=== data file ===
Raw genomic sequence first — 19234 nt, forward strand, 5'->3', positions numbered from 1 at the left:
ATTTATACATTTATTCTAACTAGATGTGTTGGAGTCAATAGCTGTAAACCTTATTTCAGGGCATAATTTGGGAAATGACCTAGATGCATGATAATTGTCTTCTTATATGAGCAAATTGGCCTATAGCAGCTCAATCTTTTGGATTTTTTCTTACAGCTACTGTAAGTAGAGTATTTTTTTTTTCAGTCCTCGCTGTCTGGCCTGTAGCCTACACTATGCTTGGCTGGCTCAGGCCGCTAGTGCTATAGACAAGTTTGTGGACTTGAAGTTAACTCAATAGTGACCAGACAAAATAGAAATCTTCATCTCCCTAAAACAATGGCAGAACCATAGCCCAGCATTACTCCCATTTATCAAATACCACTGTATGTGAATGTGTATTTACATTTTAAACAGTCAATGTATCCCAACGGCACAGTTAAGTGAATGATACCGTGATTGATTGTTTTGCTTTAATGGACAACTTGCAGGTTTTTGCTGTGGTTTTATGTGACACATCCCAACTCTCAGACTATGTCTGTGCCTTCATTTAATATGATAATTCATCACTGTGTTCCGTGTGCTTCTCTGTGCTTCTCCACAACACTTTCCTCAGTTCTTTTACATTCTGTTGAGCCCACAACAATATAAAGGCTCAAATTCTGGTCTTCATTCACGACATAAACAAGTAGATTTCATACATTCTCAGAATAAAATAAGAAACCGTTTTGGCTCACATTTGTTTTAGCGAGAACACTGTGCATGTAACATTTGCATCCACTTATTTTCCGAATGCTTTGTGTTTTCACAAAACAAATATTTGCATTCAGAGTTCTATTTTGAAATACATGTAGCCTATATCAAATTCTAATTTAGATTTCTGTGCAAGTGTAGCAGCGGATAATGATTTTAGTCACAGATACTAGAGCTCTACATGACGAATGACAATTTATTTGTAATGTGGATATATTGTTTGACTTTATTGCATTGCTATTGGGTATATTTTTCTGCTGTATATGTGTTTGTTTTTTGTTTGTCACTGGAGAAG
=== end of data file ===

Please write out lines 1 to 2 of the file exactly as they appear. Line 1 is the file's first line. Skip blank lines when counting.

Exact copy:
Raw genomic sequence first — 19234 nt, forward strand, 5'->3', positions numbered from 1 at the left:
ATTTATACATTTATTCTAACTAGATGTGTTGGAGTCAATAGCTGTAAACCTTATTTCAGGGCATAATTTGGGAAATGACCTAGATGCATGATAATTGTCTTCTTATATGAGCAAATTGGCCTATAGCAGCTCAATCTTTTGGATTTTTTCTTACAGCTACTGTAAGTAGAGTATTTTTTTTTTCAGTCCTCGCTGTCTGGCCTGTAGCCTACACTATGCTTGGCTGGCTCAGGCCGCTAGTGCTATAGACAAGTTTGTGGACTTGAAGTTAACTCAATAGTGACCAGACAAAATAGAAATCTTCATCTCCCTAAAACAATGGCAGAACCATAGCCCAGCATTACTCCCATTTATCAAATACCACTGTATGTGAATGTGTATTTACATTTTAAACAGTCAATGTATCCCAACGGCACAGTTAAGTGAATGATACCGTGATTGATTGTTTTGCTTTAATGGACAACTTGCAGGTTTTTGCTGTGGTTTTATGTGACACATCCCAACTCTCAGACTATGTCTGTGCCTTCATTTAATATGATAATTCATCACTGTGTTCCGTGTGCTTCTCTGTGCTTCTCCACAACACTTTCCTCAGTTCTTTTACATTCTGTTGAGCCCACAACAATATAAAGGCTCAAATTCTGGTCTTCATTCACGACATAAACAAGTAGATTTCATACATTCTCAGAATAAAATAAGAAACCGTTTTGGCTCACATTTGTTTTAGCGAGAACACTGTGCATGTAACATTTGCATCCACTTATTTTCCGAATGCTTTGTGTTTTCACAAAACAAATATTTGCATTCAGAGTTCTATTTTGAAATACATGTAGCCTATATCAAATTCTAATTTAGATTTCTGTGCAAGTGTAGCAGCGGATAATGATTTTAGTCACAGATACTAGAGCTCTACATGACGAATGACAATTTATTTGTAATGTGGATATATTGTTTGACTTTATTGCATTGCTATTGGGTATATTTTTCTGCTGTATATGTGTTTGTTTTTTGTTTGTCACTGGAGAAG